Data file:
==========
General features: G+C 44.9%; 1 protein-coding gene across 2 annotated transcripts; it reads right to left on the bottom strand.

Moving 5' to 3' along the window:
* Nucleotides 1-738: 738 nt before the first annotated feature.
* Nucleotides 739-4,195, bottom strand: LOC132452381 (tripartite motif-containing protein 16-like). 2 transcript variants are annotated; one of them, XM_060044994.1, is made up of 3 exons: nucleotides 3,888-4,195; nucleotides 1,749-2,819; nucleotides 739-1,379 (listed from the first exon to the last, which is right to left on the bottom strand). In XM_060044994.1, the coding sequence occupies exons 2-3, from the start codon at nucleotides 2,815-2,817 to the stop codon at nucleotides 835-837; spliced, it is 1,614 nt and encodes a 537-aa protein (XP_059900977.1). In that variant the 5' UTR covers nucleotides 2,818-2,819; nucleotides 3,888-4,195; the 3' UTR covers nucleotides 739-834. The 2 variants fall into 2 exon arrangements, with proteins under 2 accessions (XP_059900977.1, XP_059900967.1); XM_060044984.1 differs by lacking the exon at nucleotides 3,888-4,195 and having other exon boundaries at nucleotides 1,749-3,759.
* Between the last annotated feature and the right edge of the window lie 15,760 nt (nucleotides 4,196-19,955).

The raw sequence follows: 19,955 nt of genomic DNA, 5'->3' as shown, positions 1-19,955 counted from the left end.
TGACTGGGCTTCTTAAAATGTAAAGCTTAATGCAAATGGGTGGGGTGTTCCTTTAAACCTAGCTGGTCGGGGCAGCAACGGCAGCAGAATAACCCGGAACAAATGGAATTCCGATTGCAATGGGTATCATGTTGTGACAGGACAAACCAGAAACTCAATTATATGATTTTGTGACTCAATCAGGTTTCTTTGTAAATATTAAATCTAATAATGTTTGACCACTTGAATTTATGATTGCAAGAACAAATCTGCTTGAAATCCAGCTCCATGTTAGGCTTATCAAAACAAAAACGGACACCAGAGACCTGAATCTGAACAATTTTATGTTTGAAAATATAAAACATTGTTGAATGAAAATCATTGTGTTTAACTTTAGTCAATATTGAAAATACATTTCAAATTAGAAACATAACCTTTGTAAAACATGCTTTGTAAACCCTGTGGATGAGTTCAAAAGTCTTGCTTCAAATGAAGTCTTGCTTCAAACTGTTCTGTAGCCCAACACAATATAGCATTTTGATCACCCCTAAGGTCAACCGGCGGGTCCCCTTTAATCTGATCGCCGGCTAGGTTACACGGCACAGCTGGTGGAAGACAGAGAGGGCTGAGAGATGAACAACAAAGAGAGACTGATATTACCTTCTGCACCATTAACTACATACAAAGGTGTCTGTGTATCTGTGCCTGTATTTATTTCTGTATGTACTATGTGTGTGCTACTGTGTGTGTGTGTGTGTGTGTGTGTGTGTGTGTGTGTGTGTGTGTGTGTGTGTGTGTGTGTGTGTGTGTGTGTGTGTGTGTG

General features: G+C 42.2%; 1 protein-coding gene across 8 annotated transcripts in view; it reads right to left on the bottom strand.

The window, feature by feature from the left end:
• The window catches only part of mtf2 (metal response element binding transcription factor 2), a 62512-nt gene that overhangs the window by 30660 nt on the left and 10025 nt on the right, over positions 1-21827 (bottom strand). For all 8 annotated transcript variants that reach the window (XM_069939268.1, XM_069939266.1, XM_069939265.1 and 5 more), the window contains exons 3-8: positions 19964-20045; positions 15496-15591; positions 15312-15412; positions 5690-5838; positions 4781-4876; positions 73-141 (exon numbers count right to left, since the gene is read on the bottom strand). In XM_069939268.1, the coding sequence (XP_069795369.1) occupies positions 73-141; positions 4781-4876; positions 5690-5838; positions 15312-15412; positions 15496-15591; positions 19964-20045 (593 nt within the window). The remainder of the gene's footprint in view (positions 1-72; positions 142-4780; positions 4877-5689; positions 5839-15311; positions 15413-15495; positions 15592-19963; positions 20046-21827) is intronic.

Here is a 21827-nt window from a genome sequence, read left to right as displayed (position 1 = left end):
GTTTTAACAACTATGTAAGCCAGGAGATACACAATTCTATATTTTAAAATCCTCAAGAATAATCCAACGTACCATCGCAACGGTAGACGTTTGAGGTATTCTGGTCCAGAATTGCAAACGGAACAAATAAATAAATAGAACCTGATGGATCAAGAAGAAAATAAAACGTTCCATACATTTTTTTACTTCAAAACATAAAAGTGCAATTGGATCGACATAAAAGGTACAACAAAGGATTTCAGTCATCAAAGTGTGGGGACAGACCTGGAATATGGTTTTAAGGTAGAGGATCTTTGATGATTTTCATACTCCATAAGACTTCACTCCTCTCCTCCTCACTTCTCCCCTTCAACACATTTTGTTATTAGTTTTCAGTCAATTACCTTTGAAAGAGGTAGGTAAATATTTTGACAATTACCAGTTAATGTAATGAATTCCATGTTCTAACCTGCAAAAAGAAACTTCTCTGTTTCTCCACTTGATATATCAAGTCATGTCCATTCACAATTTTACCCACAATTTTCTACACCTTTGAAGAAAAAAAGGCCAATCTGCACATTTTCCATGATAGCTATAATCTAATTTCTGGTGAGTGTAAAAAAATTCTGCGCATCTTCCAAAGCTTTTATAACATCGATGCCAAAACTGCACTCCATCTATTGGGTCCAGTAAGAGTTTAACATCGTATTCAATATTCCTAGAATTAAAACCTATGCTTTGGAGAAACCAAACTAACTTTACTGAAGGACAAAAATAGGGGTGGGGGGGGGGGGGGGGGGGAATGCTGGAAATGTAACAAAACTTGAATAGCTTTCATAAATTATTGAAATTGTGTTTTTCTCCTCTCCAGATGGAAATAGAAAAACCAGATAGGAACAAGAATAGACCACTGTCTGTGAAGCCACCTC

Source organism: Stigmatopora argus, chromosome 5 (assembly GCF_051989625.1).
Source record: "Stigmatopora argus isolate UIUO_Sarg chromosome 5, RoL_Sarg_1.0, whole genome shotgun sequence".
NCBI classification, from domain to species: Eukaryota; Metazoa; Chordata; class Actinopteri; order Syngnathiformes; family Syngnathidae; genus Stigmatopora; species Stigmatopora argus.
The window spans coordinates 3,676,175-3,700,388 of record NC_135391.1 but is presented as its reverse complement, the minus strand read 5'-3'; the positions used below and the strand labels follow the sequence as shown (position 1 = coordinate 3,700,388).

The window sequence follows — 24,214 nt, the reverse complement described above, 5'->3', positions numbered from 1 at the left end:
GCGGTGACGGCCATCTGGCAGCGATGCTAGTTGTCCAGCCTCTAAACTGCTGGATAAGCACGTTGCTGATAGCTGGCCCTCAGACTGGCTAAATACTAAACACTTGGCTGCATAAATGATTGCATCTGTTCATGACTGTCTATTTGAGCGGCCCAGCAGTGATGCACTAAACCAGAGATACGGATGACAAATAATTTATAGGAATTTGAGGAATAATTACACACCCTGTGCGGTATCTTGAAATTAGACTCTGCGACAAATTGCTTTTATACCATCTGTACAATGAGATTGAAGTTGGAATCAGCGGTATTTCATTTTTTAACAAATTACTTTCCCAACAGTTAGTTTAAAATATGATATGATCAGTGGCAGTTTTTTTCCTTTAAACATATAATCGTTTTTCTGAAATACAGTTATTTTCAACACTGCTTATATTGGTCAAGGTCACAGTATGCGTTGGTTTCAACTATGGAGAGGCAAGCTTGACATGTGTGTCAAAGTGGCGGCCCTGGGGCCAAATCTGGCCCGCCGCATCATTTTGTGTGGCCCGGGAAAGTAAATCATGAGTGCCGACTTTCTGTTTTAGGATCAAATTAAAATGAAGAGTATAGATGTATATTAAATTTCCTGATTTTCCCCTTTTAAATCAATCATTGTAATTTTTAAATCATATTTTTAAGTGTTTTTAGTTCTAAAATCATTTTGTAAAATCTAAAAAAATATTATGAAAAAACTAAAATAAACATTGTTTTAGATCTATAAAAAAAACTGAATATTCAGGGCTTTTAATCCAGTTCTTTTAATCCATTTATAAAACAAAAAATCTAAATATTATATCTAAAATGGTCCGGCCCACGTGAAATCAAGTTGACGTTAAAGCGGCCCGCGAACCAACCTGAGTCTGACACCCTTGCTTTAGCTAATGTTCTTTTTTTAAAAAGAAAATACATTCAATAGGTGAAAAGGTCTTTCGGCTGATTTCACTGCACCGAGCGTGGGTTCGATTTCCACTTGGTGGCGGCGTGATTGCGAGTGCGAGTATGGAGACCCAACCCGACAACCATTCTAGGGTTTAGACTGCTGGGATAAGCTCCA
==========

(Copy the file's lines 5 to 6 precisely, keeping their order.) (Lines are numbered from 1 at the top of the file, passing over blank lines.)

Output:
* Between the last annotated feature and the right edge of the window lie 15,760 nt (nucleotides 4,196-19,955).

The raw sequence follows: 19,955 nt of genomic DNA, 5'->3' as shown, positions 1-19,955 counted from the left end.